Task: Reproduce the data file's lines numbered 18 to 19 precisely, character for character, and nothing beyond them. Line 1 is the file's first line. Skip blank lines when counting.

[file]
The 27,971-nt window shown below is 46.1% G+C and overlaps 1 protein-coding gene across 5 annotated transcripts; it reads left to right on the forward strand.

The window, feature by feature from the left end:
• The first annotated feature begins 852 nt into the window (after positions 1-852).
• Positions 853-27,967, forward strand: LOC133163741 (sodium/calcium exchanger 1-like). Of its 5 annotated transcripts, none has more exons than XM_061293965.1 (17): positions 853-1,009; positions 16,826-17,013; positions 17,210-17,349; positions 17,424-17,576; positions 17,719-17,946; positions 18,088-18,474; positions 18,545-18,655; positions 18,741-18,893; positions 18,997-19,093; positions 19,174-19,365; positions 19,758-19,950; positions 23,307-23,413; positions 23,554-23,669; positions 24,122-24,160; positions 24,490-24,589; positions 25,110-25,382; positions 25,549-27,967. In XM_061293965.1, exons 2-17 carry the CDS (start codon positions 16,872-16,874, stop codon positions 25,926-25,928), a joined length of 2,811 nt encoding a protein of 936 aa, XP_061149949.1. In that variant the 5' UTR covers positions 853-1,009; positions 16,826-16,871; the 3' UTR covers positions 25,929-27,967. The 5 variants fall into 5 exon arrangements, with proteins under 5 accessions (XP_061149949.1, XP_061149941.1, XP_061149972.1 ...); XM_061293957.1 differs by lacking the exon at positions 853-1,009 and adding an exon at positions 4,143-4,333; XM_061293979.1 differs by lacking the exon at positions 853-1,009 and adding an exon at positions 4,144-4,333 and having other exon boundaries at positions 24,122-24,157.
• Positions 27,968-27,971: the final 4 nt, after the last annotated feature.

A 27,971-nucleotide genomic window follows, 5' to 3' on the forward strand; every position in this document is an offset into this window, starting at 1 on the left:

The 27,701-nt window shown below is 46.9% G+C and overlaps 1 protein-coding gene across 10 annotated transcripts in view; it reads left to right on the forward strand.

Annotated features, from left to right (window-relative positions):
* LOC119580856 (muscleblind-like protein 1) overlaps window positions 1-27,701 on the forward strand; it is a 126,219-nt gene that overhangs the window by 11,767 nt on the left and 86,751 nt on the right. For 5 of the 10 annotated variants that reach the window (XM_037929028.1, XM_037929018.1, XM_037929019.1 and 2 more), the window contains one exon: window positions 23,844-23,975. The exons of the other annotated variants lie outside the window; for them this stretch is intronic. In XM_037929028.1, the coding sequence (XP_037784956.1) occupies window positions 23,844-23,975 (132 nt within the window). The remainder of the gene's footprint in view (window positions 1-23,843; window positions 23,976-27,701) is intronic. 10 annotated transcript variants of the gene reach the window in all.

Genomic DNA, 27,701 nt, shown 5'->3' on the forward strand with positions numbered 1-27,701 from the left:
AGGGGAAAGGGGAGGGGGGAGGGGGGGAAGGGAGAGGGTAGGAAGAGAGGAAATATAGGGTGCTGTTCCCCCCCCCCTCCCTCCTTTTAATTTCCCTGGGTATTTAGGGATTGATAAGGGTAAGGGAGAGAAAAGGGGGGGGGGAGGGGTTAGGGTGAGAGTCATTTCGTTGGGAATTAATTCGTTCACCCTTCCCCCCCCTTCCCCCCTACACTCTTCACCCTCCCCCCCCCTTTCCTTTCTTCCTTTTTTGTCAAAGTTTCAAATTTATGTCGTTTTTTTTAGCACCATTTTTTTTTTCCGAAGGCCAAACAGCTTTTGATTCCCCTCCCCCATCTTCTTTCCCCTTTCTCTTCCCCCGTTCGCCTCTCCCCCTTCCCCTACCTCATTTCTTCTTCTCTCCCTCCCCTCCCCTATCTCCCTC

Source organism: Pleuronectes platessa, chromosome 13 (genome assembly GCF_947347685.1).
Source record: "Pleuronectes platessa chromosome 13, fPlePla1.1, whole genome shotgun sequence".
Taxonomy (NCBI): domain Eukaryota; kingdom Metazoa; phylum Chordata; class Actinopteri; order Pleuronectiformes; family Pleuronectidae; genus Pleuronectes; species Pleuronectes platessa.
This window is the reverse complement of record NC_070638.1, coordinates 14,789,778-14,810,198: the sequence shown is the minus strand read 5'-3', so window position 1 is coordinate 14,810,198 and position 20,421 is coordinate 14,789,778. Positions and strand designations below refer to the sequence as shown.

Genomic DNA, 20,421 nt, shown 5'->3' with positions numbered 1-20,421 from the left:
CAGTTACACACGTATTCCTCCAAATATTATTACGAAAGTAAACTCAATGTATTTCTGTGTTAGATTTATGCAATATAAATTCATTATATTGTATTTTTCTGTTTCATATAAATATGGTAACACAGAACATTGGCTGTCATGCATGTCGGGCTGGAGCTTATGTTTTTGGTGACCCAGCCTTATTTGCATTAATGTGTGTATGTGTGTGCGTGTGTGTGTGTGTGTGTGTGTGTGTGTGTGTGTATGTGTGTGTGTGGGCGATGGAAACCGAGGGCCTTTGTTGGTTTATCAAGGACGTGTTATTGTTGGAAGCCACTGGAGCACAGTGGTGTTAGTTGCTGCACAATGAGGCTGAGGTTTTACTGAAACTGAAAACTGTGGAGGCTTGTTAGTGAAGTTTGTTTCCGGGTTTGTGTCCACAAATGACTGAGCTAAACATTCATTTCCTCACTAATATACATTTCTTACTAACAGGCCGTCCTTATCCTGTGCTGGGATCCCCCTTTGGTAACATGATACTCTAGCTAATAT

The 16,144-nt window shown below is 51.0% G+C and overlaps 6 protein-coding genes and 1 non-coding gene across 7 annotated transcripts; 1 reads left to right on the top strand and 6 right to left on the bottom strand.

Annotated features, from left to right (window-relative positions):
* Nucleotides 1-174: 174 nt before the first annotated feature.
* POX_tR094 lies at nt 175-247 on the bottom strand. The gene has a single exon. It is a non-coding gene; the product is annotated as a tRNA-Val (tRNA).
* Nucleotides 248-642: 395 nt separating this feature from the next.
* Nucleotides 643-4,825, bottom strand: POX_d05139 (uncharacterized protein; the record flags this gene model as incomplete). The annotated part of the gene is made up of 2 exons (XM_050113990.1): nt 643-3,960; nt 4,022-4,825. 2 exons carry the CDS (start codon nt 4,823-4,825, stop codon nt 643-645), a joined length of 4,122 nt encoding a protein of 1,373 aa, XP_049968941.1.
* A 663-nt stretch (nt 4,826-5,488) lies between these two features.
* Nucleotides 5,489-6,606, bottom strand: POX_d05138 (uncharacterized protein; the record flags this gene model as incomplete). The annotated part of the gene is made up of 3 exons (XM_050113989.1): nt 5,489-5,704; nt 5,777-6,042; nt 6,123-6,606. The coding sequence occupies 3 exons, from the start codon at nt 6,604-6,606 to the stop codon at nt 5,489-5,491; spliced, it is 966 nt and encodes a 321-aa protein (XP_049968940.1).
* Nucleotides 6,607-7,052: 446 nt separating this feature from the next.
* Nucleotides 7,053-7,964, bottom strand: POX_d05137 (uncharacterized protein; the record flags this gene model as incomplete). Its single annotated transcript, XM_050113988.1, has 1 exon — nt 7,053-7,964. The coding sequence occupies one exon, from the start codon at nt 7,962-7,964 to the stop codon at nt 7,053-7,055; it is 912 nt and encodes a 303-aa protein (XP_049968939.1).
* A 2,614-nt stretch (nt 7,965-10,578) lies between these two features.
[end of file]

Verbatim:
The 16,144-nt window shown below is 51.0% G+C and overlaps 6 protein-coding genes and 1 non-coding gene across 7 annotated transcripts; 1 reads left to right on the top strand and 6 right to left on the bottom strand.

Annotated features, from left to right (window-relative positions):